ENT 600 Blog Entries

ENT 600 Week 8 Blog: Discuss scaling issues as a startup evolves through various stages of maturity

Week 8: Discuss scaling issues as a startup evolves through various stages to maturity (Chapter 10, The Founder’s Dilemmas; “Transitioning from a Startup to Growth-Stage Company”).

The article “Transitioning from a Startup to Growth-Stage Company” refers to A-Players as hidden gems. This article explains how hidden gems can make all the difference in your company and possibly future companies. If they are what makes all the difference then you would want to take them with you on whatever your next business venture is. The article also refers to this as a secret weapon. When these employees are preforming so well in their role, a strategy would be to pass this type of performance on to other employees by trying to capture the traits and abilities of that key player and train them to other employees to replicate the performance. Creating a well-oiled machine. The other piece of this is if their traits are their strength in this position, you don’t want to take them away from their strengths by moving them up to a higher position. But you do want to reward them for their hard work and move them up without losing their key talents. Try to do a combination of a higher up position where they can still use their strengths and their abilities. Possibly training others to perform successfully while also being able to still contribute their abilities.

Investors, board members and advisors can help you to grow your company and to strategize in order to get stronger as you grow. They will help you to collect energy over time and to make growth easy. This is why choosing the right board members is very important especially when your business is expanding. You need to find board members with experience in this area.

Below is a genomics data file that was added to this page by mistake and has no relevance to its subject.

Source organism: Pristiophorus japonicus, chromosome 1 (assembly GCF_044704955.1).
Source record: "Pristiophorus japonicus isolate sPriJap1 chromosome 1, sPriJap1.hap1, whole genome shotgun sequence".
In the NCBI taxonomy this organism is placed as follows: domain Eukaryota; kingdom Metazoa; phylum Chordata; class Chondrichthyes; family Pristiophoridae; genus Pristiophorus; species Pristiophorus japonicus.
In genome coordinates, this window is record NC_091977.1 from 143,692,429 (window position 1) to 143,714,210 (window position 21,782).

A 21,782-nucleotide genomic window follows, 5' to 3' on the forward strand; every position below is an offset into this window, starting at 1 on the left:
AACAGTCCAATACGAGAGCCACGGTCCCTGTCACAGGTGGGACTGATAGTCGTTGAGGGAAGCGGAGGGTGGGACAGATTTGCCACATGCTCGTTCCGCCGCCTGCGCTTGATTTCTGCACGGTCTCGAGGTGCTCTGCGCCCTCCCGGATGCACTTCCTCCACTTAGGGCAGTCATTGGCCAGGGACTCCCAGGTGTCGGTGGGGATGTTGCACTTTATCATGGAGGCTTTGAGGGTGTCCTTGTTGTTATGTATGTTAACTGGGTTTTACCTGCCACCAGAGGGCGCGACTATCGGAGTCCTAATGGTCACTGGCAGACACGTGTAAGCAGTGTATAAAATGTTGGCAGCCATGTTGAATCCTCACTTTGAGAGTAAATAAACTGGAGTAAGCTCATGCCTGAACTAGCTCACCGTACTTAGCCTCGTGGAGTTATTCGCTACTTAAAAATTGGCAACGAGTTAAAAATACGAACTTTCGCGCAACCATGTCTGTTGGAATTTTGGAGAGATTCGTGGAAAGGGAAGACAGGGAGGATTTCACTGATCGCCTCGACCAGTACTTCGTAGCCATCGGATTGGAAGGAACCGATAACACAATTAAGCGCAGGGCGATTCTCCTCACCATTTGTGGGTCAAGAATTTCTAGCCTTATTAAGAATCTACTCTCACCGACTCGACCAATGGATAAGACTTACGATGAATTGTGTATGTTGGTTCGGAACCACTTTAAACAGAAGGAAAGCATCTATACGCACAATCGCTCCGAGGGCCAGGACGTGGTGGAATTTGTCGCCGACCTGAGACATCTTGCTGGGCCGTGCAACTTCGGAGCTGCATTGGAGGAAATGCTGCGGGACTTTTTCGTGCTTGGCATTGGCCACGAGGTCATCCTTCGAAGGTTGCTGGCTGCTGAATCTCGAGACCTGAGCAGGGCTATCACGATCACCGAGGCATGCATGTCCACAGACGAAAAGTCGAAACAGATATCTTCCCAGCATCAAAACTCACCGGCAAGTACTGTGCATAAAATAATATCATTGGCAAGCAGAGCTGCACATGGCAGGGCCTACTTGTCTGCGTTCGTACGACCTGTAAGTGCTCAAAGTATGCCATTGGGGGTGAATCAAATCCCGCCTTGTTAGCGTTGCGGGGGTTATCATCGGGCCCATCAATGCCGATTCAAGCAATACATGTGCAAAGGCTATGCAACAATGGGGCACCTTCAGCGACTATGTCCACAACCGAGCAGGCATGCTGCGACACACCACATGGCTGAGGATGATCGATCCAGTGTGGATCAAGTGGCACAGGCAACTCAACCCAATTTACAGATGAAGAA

In the Founder’s Dilemma it shows how over time companies go from starting with the founder as the CEO to slowly being replaced by other CEOs, why is this? The factors that go into this search for new CEO being put in place are:

  • The degree of success of the CEO
  • The Rate of growth and change of the company
  • Loss of board control
  • Founder capabilities and centrality
  • Founder burnout and motivation
  • Trigger of succession: founder, board, others

Sometimes the CEO voluntarily decides to step down and may become chairman of the board or have some involvement on the board. They still want to be a big part of the company’s decisions but maybe realize they are not able to do the best job as CEO. The other possibility is that the CEO can be fired by the board if they all agree that the CEO is not doing an adequate job and needs to be replaced. If the CEO does not voluntarily step down then the board has the power to fire the CEO.

Then begins the search for a successor, usually the successor comes from inside the company. The founder CEO needs to be convinced to be supportive of this change due to their role on the board. Gaining the predecessor’s support is very important in the new CEO’s actions. “Founder’s should also realize that they can gain some control over when they lose control of the startup by “getting ahead of the board” and initiating the succession themselves.”(pg.328)

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3 thoughts on “ENT 600 Week 8 Blog: Discuss scaling issues as a startup evolves through various stages of maturity

  1. Hi Mackensie,

    Again, well done. You wrote an excellent article! I can only imagine how difficult it would be for a CEO to step down from the company, especially a founder CEO who has a lot of attachment to the business that they have invested so much of their life in. But I suppose, ultimately, that what is best for the company reigns supreme.


  2. The part from Transitioning from a Startup to Growth-Stage Company reminds me of a concept I came across a few years back geared at “managing without authority”. I’ve seen several situations where you need to get something done, but you aren’t really the boss of the resources that are integral to success. So how to handle that situation? Acting as a mentor can be one way, as you pointed out for A-Players in your post. Largely it seems like an exercise in reasoning with your peers in that dynamic to accomplish the goal (like “hey, aren’t all our lives going to be easier if we get this done?). Nice post.

  3. I completely agree with your strategy of capturing the performance abilities of a-players in order to reflect them on other employees. This reminds me of the leading-by-example method in which rewarding top performers invokes a healthy competition between employees that boosts worker motivation. If this competition became an integral part of the company, then performance results can be discussed that show employees the areas in which they can better succeed.

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